Telling a story without words // An interview with Ezaram Vambe about his film "In Havana"

Vibrant. Colorful. Emotional - Three words that describe "In Havana," a new short film by Ezaram Vambe. In this beautiful portrait of such an intense and historic location, you're transported to an intimate tour through the hidden streets of this living, breathing city. So many incredible things are conveyed without any dialogue, having the captivating imagery and orchestral soundtrack lead you through the poignant landscape.

We caught up with Vambe to get more insight into his process of capturing the "feeling" of Havana and how he found the right score for this film using the classical music from Broque.


M: What inspired you to make a film about Havana?

EV: I've often been asked about my experience in Havana by friends and family and I've always struggled to find the right words to effectively describe this place and its people. I wanted to make a video that would somehow recreate the "feeling of being in Havana" as I found Havana to be an extremely unique and captivating city that captures a traveller's attention on many different levels. 

M: What was your experience like traveling in Cuba?

EV: Traveling in Cuba has been interesting and rewarding and, although I have come across less than ideal living conditions when compared to western standards, I have found the atmosphere to be magical and part of that magic is due to the character of the people.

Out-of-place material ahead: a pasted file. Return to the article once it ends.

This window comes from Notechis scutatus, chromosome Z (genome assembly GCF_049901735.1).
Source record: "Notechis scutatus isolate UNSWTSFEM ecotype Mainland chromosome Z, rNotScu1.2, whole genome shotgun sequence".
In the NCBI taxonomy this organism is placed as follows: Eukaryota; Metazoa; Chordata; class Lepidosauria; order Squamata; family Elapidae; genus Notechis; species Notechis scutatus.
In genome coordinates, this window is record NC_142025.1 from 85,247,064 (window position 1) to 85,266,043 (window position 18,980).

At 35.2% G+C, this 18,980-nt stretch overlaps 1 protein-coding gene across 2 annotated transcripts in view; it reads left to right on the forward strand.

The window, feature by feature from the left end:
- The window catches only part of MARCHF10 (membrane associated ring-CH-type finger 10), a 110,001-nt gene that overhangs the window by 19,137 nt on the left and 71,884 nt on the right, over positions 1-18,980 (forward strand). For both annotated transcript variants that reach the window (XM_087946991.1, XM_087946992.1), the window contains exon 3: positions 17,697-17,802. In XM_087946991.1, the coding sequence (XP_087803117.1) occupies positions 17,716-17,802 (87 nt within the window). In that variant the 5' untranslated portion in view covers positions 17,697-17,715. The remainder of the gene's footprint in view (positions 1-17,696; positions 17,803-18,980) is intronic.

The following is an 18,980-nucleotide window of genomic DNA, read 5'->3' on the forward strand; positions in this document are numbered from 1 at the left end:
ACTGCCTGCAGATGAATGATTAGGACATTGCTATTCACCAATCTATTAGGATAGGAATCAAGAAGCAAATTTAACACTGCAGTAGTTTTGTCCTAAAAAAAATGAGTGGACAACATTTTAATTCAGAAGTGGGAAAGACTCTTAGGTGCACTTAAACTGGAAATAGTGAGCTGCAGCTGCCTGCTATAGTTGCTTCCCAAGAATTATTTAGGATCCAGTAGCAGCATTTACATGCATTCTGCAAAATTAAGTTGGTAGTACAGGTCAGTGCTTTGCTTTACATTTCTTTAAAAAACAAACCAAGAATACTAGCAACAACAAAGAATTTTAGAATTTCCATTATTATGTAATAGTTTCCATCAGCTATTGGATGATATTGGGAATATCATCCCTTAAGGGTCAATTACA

M: What went into finding the right soundtrack for this film?

EV: For this film I wanted to use a soundtrack that could somehow compliment the images without transposing their meaning. I wanted to chose music that would reinforce the atmosphere and the emotion created by the images and felt that an instrumental track with a latin tinge would be a good place to start. On finding "Tarrega Minor" by Broque I immediately felt that this piece expressed the same tenderness and melancholy that I was looking for. I was able to filter through the wide selection of music on Marmoset by using filters such as genre, mood and instrument. The process of choosing the right music for my film was made easier and in the end I was very satisfied with the result.

M: What projects do you have coming up?

EV: Currently I am working on an idea for a short documentary film that I would like to shoot in Cuba in 2015.